Monday, November 12, 2007

Artichoke Pasta With A Creamy Cheesy Tuna-Artichoke Sauce

Warning: If you've come to this blog looking for my more traditional low carb offerings, skip this post. This dish is high in fat and high in carbs and utterly, decadently delicious. If that floats your boat, read on.

So, what got into me? It was the pasta's fault. I couldn't resist. I went into my favorite Italian market and deli (Roy's Toscano Market in Eureka, CA) the other day and these jumped out at me. So softly green. Made in Italy. Two ingredients: Durum wheat semolina and dried artichokes. Produced by Maestri Pastai, the pasta is made using bronze draw plates that give it a rough surface and allows sauces to adhere better. I was doomed.

Then I had to come up with a sauce, didn't I? "Why didn't I skip this step and just glue it to my hips?" is what I ask no one in particular when I've indulged in something as highly caloric as this. Thank goodness I don't indulge very often.

Truly a what's-in-the-pantry sauce, I even managed to use a few locally produced ingredients which delights me no end:
Carvalho's "minimal mercury" hand packed white coastal albacore (see Cook's Notes), Midnight Moon aged goat cheese, Humboldt Creamery half n half, cipollini onion and garlic from the farmers market. It almost makes up for the calories. Almost.

Creamy, Cheesy Tuna-Artichoke Sauce Over Artichoke Pasta
Christine's original recipe
Ingredients:
4 cups (about 1 pound) artichoke pasta or other small-shaped pasta
water
kosher salt for the pasta water
olive oil
1 cipollini onion, peeled and chopped
2 garlic cloves, peeled and minced
1 7.5-ounce can premium albacore tuna, broken up with a fork
1 jar marinated artichoke hearts, cut into small bites
1 3/4 cup half n half
1 1/2 cups grated Midnight Moon goat cheese
1/2 cup grated parmigiano reggiano
pinch red pepper flakes
kosher salt and freshly ground black peppercorns to taste
fried capers for garnish

Preparation:
Fill a pasta or stock pot with water and bring to a boil. Add at least 1 tablespoon of salt and the pasta. Bring back to a boil then lower the heat and keep at a simmer until the pasta is just tender.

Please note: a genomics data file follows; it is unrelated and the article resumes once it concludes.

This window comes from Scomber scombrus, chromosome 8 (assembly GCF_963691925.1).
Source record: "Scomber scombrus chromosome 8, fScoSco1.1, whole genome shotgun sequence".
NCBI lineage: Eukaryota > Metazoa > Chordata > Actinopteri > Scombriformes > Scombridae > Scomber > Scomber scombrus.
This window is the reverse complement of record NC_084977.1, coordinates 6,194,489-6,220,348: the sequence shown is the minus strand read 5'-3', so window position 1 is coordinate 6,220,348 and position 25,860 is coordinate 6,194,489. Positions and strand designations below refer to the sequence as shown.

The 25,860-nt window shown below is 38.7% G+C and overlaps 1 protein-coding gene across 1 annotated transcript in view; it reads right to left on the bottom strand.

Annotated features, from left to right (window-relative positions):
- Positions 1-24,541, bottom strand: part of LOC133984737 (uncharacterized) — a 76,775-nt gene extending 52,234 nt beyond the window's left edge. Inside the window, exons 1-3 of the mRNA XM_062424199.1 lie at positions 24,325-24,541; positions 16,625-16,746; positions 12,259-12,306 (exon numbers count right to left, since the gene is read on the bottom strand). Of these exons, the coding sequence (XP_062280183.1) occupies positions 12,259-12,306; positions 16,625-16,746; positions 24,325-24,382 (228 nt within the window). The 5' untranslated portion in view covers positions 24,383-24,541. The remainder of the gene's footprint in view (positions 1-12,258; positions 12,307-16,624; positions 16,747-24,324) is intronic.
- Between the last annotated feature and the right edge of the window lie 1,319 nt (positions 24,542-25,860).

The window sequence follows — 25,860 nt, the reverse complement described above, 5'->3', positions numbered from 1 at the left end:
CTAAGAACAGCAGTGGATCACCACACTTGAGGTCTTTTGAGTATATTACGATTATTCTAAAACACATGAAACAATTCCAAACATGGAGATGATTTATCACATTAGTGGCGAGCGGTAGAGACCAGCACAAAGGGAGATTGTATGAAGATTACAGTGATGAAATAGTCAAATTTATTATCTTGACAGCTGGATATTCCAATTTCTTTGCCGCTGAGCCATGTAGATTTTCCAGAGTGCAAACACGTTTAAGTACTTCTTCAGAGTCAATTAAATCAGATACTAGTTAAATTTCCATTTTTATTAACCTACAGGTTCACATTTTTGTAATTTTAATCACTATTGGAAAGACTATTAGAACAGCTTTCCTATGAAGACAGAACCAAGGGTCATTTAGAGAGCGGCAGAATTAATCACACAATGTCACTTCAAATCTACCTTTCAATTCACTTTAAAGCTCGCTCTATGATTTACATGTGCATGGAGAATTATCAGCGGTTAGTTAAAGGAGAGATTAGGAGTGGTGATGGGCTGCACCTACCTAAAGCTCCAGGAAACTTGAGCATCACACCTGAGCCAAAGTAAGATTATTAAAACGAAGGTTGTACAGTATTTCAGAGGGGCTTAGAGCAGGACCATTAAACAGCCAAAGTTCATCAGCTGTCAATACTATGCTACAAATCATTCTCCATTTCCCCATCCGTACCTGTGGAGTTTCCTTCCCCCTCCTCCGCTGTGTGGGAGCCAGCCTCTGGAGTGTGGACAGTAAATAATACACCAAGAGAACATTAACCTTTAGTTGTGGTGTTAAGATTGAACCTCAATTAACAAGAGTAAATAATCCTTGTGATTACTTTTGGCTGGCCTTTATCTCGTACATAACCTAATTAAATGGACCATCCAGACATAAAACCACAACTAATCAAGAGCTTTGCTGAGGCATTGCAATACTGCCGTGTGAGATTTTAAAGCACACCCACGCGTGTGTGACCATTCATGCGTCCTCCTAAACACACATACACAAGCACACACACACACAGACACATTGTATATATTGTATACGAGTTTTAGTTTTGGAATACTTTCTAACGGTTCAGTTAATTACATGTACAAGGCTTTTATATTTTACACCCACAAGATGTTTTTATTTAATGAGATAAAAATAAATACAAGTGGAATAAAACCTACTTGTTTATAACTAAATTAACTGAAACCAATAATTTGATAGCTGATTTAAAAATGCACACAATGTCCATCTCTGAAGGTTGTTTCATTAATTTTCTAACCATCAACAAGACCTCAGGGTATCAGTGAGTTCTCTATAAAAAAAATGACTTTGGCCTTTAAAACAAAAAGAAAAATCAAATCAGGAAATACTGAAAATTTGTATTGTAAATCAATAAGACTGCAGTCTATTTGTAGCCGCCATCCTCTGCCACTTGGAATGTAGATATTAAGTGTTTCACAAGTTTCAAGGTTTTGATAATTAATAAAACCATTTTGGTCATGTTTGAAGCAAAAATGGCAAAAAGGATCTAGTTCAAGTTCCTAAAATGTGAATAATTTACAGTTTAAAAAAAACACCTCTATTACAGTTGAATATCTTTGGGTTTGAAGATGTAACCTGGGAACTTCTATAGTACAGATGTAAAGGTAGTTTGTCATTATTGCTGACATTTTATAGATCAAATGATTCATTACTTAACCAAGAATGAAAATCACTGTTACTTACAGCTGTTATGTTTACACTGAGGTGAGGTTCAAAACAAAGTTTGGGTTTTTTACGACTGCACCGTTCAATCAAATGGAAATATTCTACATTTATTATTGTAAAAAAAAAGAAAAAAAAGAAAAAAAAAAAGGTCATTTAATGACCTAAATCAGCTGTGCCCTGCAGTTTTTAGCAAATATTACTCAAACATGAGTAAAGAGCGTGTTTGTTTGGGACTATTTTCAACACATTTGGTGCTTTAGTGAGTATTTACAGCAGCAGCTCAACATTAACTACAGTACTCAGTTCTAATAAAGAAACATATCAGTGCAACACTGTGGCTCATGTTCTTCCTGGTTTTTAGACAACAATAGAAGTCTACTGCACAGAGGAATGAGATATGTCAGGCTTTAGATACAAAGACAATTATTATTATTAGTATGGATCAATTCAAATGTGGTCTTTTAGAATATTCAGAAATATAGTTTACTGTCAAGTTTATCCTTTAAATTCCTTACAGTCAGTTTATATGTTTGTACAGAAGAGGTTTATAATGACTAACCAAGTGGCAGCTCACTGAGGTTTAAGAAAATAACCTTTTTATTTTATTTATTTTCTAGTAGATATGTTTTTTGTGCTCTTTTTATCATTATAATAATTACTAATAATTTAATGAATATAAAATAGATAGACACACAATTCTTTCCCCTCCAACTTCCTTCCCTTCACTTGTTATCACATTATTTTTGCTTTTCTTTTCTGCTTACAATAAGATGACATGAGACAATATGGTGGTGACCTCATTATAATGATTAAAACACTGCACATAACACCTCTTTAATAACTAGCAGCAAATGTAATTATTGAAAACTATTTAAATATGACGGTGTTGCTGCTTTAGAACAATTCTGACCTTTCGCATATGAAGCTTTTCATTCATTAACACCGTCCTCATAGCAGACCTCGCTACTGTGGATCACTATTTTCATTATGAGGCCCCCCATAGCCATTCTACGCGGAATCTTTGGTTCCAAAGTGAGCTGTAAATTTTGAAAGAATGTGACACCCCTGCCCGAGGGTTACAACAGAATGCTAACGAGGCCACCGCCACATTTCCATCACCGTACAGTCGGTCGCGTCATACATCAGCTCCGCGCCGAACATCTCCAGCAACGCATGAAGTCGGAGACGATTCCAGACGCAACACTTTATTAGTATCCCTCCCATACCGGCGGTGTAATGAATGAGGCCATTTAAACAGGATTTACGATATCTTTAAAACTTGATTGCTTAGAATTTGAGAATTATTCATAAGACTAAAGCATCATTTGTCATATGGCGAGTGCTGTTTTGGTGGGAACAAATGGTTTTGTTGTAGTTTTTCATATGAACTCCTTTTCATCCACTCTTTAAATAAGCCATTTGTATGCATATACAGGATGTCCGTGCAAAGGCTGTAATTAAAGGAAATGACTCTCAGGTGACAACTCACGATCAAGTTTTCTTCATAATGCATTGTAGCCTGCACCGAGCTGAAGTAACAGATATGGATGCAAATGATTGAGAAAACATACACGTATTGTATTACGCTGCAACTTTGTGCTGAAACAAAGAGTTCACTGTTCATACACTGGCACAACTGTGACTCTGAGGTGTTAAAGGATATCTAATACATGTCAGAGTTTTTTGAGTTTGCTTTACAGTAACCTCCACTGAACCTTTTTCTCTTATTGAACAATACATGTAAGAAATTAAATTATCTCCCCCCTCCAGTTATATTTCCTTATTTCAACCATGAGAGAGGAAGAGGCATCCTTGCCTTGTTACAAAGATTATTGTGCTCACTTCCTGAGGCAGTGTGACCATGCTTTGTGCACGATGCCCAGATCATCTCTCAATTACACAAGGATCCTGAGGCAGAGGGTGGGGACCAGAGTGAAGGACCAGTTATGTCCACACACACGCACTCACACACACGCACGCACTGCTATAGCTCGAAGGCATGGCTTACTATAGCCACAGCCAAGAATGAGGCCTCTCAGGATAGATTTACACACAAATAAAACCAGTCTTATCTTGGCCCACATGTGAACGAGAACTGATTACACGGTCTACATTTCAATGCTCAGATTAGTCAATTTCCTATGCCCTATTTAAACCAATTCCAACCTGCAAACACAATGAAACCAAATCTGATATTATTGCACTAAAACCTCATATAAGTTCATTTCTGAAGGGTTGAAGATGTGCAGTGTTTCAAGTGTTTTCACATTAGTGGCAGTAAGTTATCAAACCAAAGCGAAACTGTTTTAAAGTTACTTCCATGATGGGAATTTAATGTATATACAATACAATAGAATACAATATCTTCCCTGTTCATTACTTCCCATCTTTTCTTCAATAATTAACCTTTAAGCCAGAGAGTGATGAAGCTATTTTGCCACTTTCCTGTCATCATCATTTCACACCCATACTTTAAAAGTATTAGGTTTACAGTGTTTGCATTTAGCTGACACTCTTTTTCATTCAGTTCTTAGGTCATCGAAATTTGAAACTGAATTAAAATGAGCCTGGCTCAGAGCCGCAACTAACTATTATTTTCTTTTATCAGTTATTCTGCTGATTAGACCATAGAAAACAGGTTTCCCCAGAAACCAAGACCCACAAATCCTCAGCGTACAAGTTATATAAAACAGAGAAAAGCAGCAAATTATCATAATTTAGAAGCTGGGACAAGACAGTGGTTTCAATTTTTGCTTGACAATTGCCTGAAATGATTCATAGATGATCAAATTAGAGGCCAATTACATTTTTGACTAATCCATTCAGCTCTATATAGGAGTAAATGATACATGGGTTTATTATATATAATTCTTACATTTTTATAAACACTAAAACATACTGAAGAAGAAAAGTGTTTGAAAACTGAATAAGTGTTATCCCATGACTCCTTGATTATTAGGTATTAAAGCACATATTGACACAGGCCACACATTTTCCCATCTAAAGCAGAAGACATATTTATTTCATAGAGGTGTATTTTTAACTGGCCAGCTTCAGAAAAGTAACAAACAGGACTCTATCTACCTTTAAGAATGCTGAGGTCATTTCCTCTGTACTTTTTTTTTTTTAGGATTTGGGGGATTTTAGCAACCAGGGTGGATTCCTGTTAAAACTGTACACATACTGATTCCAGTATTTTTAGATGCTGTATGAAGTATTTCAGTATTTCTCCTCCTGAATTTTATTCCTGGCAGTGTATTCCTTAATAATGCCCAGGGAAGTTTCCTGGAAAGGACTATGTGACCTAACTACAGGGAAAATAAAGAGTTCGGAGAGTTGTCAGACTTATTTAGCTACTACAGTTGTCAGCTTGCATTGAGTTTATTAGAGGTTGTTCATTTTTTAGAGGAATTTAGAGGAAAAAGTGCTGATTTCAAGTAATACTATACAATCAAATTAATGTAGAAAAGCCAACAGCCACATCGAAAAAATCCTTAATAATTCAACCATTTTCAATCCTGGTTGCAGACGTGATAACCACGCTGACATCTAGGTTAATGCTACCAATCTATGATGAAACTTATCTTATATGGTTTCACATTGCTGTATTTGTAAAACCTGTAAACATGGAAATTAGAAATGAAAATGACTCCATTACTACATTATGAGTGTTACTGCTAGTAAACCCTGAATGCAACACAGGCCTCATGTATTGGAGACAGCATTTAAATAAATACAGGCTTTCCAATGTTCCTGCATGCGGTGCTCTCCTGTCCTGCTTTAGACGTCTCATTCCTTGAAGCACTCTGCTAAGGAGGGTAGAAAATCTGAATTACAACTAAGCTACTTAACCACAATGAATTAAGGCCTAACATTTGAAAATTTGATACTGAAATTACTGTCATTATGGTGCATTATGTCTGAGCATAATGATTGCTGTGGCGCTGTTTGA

Drain the pasta and return it to the pot. Drizzle with a small amount of olive oil, toss and keep warm, covered.
In a skillet over medium heat, add 1 tablespoon olive oil and the chopped onion and sauté until softened.
Add the garlic and red pepper flakes and stir until the garlic has softened but not browned.
Add the tuna and the cut up artichoke hearts and stir until warmed through.
Pour in the cream and bring just to a simmer. Do not allow to boil or it will curdle.
Off the heat, add the cheeses, stirring until melted.
Adjust seasonings with Kosher salt and black pepper to taste.
To serve, place the pasta on a warmed plate, spoon the sauce over the pasta and garnish with a few fried capers.

Cook's Notes:
Carvalho's hand-packed albacore is roasted in the can in its own juices so please don't throw the liquid down the drain. Just stir it into the sauce with the tuna.
I highly recommend frying up a handful of capers before beginning to make this dish. It takes no time at all and really gives the sauce a flavor punch.



Copyright © 2005-2007, Christine Cooks. All rights reserved

10 comments:

Peter M said...

Christine, this pasta is very creative of you and I've never tried fried capers before...I've learned something new again, thanks!

Simona said...

Wow! I guess decadent is the word. You know, I have never tried Midnight Moon: I usually get Mt. McKinley. Next time I'll get some.

katiez said...

I would have done the same - I mean, how could you possibly pass up that pasta? It was crying for a cream sauce....
Skinny hips are over-rated!

Paz said...

I'd love a bite. Please.

Paz

MyKitchenInHalfCups said...

Shucks Christine a girl just sometimes has to go overboard. I'm right with you on this one! That pasta must be extra special.

Christine said...

Thank you Peter.

It's great cheese Simona. I recomment it.

I'm with you Katie. I definitely do not have skinny hips!

Paz, I'd love to share!

Thanks, Tanna. The pasta was unique, that's for sure.

Cynthia said...

Okay, you go on, blame the pasta :)

Christine said...

Busted!!! :))

Mimi said...

It's always the pasta's fault, trust me.

Jann said...

Sometimes we need to leave those low carbs off the plate for awhile-this certainly made my mouth water!